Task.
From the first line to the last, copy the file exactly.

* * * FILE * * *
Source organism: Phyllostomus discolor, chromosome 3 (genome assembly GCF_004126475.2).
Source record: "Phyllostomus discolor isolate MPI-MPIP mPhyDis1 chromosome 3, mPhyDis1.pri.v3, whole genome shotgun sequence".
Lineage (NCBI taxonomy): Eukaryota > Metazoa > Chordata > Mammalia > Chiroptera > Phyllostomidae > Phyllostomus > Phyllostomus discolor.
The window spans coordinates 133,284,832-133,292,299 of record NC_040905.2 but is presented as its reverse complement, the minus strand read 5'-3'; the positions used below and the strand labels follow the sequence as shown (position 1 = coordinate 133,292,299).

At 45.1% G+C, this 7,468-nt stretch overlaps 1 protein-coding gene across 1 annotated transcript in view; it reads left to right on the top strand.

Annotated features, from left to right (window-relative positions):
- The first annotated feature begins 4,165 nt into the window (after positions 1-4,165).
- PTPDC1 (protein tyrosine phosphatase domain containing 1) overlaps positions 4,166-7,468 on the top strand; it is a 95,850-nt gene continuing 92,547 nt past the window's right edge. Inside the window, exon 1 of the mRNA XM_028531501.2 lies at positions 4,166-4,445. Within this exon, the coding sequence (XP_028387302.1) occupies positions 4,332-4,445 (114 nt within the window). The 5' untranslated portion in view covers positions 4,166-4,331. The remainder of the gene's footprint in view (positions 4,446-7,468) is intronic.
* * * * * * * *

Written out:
Source organism: Phyllostomus discolor, chromosome 3 (genome assembly GCF_004126475.2).
Source record: "Phyllostomus discolor isolate MPI-MPIP mPhyDis1 chromosome 3, mPhyDis1.pri.v3, whole genome shotgun sequence".
Lineage (NCBI taxonomy): Eukaryota > Metazoa > Chordata > Mammalia > Chiroptera > Phyllostomidae > Phyllostomus > Phyllostomus discolor.
The window spans coordinates 133,284,832-133,292,299 of record NC_040905.2 but is presented as its reverse complement, the minus strand read 5'-3'; the positions used below and the strand labels follow the sequence as shown (position 1 = coordinate 133,292,299).

At 45.1% G+C, this 7,468-nt stretch overlaps 1 protein-coding gene across 1 annotated transcript in view; it reads left to right on the top strand.

Annotated features, from left to right (window-relative positions):
- The first annotated feature begins 4,165 nt into the window (after positions 1-4,165).
- PTPDC1 (protein tyrosine phosphatase domain containing 1) overlaps positions 4,166-7,468 on the top strand; it is a 95,850-nt gene continuing 92,547 nt past the window's right edge. Inside the window, exon 1 of the mRNA XM_028531501.2 lies at positions 4,166-4,445. Within this exon, the coding sequence (XP_028387302.1) occupies positions 4,332-4,445 (114 nt within the window). The 5' untranslated portion in view covers positions 4,166-4,331. The remainder of the gene's footprint in view (positions 4,446-7,468) is intronic.